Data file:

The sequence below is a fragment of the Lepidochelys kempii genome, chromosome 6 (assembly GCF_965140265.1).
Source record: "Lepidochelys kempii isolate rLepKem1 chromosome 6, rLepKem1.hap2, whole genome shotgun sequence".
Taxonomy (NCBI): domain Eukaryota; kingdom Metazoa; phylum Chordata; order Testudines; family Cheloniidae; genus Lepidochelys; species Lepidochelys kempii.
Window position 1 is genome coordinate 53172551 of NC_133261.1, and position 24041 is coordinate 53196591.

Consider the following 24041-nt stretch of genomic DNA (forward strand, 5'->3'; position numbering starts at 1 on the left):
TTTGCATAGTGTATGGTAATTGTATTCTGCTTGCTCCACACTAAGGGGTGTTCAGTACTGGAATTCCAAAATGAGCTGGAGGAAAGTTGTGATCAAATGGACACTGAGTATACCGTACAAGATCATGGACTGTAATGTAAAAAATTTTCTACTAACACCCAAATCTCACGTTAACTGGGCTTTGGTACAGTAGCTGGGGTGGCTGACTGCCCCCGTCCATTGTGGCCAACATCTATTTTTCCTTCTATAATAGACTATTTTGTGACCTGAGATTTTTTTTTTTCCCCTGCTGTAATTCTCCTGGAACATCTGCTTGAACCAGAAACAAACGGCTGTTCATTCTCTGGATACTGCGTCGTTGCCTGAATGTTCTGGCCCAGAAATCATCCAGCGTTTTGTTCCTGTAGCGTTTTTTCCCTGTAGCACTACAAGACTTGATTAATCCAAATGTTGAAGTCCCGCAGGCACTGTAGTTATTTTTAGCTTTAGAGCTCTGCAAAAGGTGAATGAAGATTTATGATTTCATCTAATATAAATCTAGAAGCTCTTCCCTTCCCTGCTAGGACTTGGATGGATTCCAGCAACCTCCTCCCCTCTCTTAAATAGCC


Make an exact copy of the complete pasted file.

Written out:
The sequence below is a fragment of the Lepidochelys kempii genome, chromosome 6 (assembly GCF_965140265.1).
Source record: "Lepidochelys kempii isolate rLepKem1 chromosome 6, rLepKem1.hap2, whole genome shotgun sequence".
Taxonomy (NCBI): domain Eukaryota; kingdom Metazoa; phylum Chordata; order Testudines; family Cheloniidae; genus Lepidochelys; species Lepidochelys kempii.
Window position 1 is genome coordinate 53172551 of NC_133261.1, and position 24041 is coordinate 53196591.

Consider the following 24041-nt stretch of genomic DNA (forward strand, 5'->3'; position numbering starts at 1 on the left):
TTTGCATAGTGTATGGTAATTGTATTCTGCTTGCTCCACACTAAGGGGTGTTCAGTACTGGAATTCCAAAATGAGCTGGAGGAAAGTTGTGATCAAATGGACACTGAGTATACCGTACAAGATCATGGACTGTAATGTAAAAAATTTTCTACTAACACCCAAATCTCACGTTAACTGGGCTTTGGTACAGTAGCTGGGGTGGCTGACTGCCCCCGTCCATTGTGGCCAACATCTATTTTTCCTTCTATAATAGACTATTTTGTGACCTGAGATTTTTTTTTTTCCCCTGCTGTAATTCTCCTGGAACATCTGCTTGAACCAGAAACAAACGGCTGTTCATTCTCTGGATACTGCGTCGTTGCCTGAATGTTCTGGCCCAGAAATCATCCAGCGTTTTGTTCCTGTAGCGTTTTTTCCCTGTAGCACTACAAGACTTGATTAATCCAAATGTTGAAGTCCCGCAGGCACTGTAGTTATTTTTAGCTTTAGAGCTCTGCAAAAGGTGAATGAAGATTTATGATTTCATCTAATATAAATCTAGAAGCTCTTCCCTTCCCTGCTAGGACTTGGATGGATTCCAGCAACCTCCTCCCCTCTCTTAAATAGCC